An LSI according to the present invention is used in a spread spectrum communication transmitter for FSK-modulating digital data, performing spread spectrum modulation of the FSK-modulated signal, and transmitting the resultant signal. The LSI incorporates a DDS for forming the FSK-modulates signal in response to the first clock, a PN code generator for generating a PN code for spread spectrum modulation in response to the second clock, and a synchronization circuit for synchronizing the first clock with the second clock.
A DDS is excellent in phase stability and frequency stability when a quartz oscillator is used as a fundamental frequency oscillator. In addition, the DDS has a high switching speed of output frequency. According to the present invention, the FSK modulation unit is arranged using the DDS, and transmission with little phase jitters can be performed for high-speed data having a high transmission rate. In addition, a DDS drive clock is synchronized with a PN code generation clock using the quartz oscillator to improve temperature stability, to prevent a decrease in transmission/reception sensitivity, and greatly reduce bit errors.
A commercially available DDS can be used as the DDS of this embodiment. In this case, an external processor is required. To synchronize a DDS output with a PN code, a counter, a phase detector, and the like are required as peripheral circuits. As a result, the circuit scale and power consumption increase on the transmitting side, which poses a serious problem for a battery-driven, portable transmitter.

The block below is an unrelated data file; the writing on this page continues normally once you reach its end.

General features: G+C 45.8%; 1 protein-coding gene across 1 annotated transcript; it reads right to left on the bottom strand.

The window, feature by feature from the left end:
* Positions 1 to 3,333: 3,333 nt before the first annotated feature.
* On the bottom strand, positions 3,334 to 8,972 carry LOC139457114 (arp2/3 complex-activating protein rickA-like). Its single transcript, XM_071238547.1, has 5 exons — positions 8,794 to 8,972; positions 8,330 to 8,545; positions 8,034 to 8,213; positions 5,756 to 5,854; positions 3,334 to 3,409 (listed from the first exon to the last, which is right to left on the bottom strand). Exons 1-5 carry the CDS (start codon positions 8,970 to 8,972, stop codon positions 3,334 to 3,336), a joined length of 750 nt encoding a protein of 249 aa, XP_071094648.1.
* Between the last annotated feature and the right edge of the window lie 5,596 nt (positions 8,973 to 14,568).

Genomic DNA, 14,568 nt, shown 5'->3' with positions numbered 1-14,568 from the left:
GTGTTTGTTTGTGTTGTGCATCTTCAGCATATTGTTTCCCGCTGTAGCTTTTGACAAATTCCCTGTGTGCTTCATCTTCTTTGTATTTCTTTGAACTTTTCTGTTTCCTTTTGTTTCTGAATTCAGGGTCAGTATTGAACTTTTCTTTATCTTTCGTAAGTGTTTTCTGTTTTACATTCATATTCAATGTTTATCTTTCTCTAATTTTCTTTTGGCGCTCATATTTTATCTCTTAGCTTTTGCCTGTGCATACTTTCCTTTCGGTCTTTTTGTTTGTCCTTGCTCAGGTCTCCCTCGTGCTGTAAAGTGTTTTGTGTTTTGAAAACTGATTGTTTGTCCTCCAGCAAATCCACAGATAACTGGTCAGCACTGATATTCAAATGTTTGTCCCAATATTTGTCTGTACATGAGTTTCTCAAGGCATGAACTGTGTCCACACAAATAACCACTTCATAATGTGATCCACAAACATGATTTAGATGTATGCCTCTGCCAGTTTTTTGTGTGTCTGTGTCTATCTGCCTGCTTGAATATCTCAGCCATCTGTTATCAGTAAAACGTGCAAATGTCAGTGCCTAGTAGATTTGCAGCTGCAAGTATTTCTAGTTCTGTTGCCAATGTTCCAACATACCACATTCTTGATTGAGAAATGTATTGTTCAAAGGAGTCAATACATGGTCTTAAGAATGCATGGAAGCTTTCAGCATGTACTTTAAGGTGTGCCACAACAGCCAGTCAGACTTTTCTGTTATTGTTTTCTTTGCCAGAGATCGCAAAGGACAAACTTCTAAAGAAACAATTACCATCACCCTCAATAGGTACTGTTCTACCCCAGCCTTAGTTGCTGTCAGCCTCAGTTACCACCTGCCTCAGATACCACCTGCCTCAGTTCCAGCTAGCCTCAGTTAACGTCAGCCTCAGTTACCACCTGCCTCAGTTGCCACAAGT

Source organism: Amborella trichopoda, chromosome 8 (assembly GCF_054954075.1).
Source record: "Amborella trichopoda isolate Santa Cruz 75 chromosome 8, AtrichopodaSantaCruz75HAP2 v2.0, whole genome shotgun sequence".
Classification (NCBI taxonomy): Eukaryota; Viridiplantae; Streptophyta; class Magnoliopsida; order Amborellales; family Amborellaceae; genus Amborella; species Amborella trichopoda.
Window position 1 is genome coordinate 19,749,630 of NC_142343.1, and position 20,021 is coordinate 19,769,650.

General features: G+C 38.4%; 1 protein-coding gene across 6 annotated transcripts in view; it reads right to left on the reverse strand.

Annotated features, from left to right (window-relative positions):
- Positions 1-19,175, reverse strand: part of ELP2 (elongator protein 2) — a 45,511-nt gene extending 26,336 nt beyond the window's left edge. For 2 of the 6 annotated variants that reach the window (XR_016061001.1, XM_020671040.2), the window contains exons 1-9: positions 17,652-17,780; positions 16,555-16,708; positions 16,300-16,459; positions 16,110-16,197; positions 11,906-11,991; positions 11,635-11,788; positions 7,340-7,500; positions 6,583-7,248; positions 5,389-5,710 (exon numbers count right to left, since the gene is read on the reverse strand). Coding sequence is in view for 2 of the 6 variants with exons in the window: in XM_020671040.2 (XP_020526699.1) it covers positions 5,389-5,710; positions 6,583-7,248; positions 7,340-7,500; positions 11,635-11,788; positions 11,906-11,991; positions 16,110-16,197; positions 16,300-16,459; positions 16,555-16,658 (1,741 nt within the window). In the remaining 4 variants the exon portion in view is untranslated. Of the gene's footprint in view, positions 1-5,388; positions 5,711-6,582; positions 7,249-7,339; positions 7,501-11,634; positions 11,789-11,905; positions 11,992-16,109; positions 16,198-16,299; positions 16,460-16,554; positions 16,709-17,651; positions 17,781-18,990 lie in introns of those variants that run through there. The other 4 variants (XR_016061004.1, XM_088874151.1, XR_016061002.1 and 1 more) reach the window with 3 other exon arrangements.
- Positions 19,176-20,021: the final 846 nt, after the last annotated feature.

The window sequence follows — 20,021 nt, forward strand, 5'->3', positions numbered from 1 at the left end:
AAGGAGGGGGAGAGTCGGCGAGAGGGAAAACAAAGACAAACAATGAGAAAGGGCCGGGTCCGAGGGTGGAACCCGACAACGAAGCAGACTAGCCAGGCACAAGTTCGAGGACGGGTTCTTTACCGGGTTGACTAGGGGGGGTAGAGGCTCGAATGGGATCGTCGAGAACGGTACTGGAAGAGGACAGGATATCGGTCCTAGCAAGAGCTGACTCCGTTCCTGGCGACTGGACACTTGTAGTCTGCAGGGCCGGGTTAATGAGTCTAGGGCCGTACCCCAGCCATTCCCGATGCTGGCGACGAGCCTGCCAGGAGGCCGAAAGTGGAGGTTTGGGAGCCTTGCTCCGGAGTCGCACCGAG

By incorporating the DDS, the PN code generator, and at least some of the peripheral circuits for synchronization on a single LSI to omit the processor and program required in a conventional DDS LSI, a compact, lightweight, low-power-consumption transmitter can be obtained and, in addition, operations and settings thereof can be simplified, and reliability thereof can be improved.
FIG. 1 is a block diagram of an SSC transmitter according to an embodiment of the present invention;
FIG. 2 is a block diagram of an LSI used in the SSC transmitter shown in FIG. 1;
FIG. 3 is a detailed block diagram of an FSK modulator section of FIG. 2;
FIG. 4 is a detailed block diagram of a PN code generator section of FIG. 2;
FIG. 5 is a graph showing the temperature characteristics of the FSK modulation frequency in the SSC transmitter shown in FIG. 1; and
FIG. 6 is a graph showing a correlation output in an SSC receiver having a predetermined center frequency when the center frequency of a transmission signal is changed.
A preferred embodiment of the present invention will be described with reference to the accompanying drawings.
FIG. 1 is a block diagram of an SSC transmitter according to an embodiment of the present invention. This SSC transmitter comprises an FSK (Frequency Shift Keying) modulator 1, a mixer (double-balanced modulator) 3, a local oscillator 5, a frequency multiplier 7, a band-pass filter (BPF) 9, a mixer 11, a PN code generator 13, a BPF 15, a transmission antenna 17, and a synchronization circuit 19.
The operation of the SSC transmitter having the above arrangement will be described below.